Crowd-financing is a great tool to get your project off the ground, but it takes a lot of work and can often keep you from what you should need to, or are working on – the actual business.
There are of course other forms of crowd-financing, such as crowd financed managed seed/investment funds – but the legalities, specifically from the fund management side can get a bit tricky. That aside, company founders have a plethora of other options when it comes to raising capital – however often times these choices are only available to larger firms with positive income streams.
So what’s an entrepreneur to do in this world? Well the good news is that there has recently been some innovation on the field, and it’s a concept that fundamentally crowd-sources start-ups and invests in 100-200 of them per year, so at a minimum, you’re seeing 2investments per week. Compare that to your traditional model of 5-10 annually and you’ll see why this is financially innovative.
So who’s ballsy enough to lead the way on this – it’s a group out of California called Right Side Capital Management. And if you think about it, it makes a lot of sense.
You’re basically taking the roulette table approach, if you spread your money across the table, one will eventually hit, the difference here is, that in this start-up version of the popular Vegas classis, more than one may hit, in fact 2-3-4 may hit, and one of those will hit big – and then there’s your flip.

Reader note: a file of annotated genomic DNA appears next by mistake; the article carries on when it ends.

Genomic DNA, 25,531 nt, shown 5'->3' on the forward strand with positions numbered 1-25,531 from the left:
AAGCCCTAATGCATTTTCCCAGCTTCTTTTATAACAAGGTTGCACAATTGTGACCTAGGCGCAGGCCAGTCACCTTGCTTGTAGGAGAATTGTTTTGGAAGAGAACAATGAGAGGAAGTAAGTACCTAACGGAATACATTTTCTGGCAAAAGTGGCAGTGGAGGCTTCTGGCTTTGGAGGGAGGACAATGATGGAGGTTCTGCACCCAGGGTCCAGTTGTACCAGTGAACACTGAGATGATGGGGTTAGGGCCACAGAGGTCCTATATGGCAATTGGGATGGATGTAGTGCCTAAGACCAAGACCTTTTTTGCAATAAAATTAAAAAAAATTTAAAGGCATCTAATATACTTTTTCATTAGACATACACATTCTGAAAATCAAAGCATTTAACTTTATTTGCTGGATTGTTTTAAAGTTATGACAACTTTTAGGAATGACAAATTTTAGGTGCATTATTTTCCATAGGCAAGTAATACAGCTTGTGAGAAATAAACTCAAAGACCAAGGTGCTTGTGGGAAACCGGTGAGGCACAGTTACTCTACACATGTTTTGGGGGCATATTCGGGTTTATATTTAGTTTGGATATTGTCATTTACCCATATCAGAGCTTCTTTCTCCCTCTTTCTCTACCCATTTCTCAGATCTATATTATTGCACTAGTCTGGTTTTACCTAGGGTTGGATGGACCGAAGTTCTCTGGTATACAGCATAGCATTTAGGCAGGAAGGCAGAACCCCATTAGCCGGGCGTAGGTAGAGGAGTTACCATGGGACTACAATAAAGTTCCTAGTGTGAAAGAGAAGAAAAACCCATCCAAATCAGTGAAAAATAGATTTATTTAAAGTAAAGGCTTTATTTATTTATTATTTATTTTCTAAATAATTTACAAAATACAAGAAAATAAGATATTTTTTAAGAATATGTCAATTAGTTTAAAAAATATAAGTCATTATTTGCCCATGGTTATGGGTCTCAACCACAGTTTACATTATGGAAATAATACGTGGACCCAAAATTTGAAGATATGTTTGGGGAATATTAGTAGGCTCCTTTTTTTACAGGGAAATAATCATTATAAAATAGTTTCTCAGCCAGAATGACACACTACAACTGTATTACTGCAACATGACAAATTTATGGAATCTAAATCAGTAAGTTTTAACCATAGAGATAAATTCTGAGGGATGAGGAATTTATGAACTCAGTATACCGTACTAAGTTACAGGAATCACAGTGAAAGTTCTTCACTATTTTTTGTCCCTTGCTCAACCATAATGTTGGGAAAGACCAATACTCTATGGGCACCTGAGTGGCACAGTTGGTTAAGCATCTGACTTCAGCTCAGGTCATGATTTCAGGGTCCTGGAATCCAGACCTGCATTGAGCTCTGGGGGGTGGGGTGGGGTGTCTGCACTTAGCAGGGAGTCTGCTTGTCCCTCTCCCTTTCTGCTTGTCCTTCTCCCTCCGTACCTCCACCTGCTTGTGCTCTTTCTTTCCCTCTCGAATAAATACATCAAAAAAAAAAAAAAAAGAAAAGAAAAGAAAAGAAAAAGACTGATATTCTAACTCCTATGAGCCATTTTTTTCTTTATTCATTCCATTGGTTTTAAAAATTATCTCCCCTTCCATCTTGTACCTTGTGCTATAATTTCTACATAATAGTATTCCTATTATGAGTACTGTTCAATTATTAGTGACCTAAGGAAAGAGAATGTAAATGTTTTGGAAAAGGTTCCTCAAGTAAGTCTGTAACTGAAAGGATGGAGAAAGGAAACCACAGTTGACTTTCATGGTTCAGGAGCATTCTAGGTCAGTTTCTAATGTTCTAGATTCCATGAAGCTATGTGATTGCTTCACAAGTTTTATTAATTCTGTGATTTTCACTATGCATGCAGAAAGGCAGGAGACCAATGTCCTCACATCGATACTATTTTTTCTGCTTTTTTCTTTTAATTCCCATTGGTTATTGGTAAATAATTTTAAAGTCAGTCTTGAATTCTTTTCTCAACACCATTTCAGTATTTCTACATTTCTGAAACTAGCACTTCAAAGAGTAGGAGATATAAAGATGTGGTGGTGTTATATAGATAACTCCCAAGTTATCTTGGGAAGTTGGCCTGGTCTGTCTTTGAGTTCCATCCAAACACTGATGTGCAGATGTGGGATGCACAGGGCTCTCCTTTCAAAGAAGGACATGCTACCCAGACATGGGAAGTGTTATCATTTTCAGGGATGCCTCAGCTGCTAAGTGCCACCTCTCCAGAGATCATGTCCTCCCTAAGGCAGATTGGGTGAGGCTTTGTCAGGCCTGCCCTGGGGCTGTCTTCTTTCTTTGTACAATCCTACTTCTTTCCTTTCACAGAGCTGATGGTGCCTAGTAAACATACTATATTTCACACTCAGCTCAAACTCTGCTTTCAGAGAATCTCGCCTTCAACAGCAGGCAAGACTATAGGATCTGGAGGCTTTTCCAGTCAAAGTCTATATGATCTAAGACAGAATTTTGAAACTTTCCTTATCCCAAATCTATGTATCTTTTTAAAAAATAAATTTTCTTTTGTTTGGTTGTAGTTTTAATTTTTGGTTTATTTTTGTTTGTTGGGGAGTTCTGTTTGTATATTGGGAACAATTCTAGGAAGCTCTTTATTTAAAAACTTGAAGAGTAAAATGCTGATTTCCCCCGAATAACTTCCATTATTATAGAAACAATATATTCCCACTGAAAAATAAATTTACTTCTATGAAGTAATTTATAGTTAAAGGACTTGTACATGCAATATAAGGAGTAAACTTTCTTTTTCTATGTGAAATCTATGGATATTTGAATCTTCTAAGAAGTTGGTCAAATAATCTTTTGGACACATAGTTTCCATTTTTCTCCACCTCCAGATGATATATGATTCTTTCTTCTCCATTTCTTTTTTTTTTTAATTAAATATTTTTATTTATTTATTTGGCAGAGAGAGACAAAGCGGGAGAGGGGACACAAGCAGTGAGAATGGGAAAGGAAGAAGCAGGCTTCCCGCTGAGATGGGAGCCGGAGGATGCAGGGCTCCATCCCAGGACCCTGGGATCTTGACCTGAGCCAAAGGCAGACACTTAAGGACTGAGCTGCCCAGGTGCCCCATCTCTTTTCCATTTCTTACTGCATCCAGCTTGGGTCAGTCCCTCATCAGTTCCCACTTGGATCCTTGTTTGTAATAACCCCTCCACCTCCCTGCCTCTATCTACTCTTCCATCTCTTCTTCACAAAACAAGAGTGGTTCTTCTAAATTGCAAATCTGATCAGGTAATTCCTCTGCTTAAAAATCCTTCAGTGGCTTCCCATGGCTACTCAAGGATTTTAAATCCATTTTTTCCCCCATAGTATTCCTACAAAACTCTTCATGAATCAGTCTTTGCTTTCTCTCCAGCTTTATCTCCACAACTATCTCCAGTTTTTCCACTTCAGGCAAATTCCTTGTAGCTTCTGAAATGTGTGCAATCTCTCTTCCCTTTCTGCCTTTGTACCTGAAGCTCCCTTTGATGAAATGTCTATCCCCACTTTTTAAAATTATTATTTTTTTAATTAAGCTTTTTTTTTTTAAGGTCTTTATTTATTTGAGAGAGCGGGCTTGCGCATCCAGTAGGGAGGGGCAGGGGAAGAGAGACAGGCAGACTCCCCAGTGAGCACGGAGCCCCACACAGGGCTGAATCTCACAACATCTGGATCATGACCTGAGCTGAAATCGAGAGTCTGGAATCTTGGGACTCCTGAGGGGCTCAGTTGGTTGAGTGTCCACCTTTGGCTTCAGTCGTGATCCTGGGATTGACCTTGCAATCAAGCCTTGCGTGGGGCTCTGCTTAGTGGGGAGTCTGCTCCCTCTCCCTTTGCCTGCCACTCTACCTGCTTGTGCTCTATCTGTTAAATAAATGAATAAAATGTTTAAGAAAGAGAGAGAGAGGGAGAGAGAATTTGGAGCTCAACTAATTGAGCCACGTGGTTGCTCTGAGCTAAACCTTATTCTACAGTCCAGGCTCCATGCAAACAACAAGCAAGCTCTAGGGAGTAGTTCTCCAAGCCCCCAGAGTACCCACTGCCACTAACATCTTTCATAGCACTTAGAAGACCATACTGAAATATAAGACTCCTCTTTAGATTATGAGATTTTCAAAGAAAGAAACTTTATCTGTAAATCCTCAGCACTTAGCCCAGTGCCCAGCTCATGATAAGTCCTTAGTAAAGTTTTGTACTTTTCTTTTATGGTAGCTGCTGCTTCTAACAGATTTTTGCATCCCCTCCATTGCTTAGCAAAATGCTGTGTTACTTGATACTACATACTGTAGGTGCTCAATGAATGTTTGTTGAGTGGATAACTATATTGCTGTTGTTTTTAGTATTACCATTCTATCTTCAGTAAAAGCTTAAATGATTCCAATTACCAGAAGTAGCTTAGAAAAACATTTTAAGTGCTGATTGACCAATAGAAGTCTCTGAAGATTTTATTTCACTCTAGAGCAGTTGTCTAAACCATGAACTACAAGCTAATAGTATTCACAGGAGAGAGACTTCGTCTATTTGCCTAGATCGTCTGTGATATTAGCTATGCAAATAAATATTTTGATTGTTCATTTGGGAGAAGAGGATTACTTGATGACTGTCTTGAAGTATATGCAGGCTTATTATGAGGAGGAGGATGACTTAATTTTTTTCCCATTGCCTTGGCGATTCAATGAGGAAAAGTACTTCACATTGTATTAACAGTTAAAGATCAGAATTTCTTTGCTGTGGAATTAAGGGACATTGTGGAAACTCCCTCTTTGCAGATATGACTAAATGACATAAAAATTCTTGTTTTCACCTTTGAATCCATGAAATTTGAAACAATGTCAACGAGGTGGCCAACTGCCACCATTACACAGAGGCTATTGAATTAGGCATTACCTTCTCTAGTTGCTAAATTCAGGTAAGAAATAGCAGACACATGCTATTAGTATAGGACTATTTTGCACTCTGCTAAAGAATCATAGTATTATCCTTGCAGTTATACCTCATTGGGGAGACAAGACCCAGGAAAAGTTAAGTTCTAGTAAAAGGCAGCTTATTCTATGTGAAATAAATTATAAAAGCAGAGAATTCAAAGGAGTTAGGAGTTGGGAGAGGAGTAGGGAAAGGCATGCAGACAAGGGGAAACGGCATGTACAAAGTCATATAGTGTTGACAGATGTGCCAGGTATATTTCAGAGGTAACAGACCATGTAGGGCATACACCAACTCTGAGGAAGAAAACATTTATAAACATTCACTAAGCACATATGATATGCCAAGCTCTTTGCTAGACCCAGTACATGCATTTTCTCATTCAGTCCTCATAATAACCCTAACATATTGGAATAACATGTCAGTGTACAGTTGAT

While there may be problems involved in startup corporate governance, and especially with the way they’ve got their logistics set up, the concept as a whole is absolutely brilliant when it comes to getting money out to those companies that need it.
But how do you go about making investments into 100+ companies, clearly aside from having to increase your deal flow by a substantial amount, you need to employ a very different project valuation methodology rather than the traditional VC model.
From the RSCM website, and specifically the application page, it seems that they are very heavily focusing on the team makeup, and those individuals cash position or personal financial health. Meaning, good credit, probably some money saved up in the bank, or similar – so that you as an entrepreneur can maintain yourself while developing said product and going to market.
After all, an entrepreneur that has no money is one that isn’t going to devote his/her full time to the project. So if we’re right, I bet the assessment criteria would be 1. Team 2. Project 3. Progress.
While entrepreneurship as a whole is a fairly central topic to most MBA curriculum and a good number of schools have entrepreneurship clubs that organize minor events, and amongst other things panel discussions with successful entrepreneurs. A few programmes have taken their involvement with the entrepreneurship community to the next level.
LBS is one such school where it’s Entrepreneurial Leadership Speaker series focuses on bringing in successful entrepreneurs who students can learn from, INSEAD is another with the Global Entrepreneurship Forum will feature a close look at the global trends in angel investing, fire pitches by leading entrepreneurs searching for funding, a panel discussion on effective entrepreneurial leadership and the announcement of an initiative to celebrate INSEAD’s leading entrepreneurs.
At ESADE in Barcelona the entrepreneurship club has organized the “Quest for Talent” a conference inviting not only growth companies to attend and look for top talent form the region’s top MBA programs, but also, strongly focuses on MBA students interested in entrepreneurship as well as on startuppers seeking partners – overall a novel and innovative approach.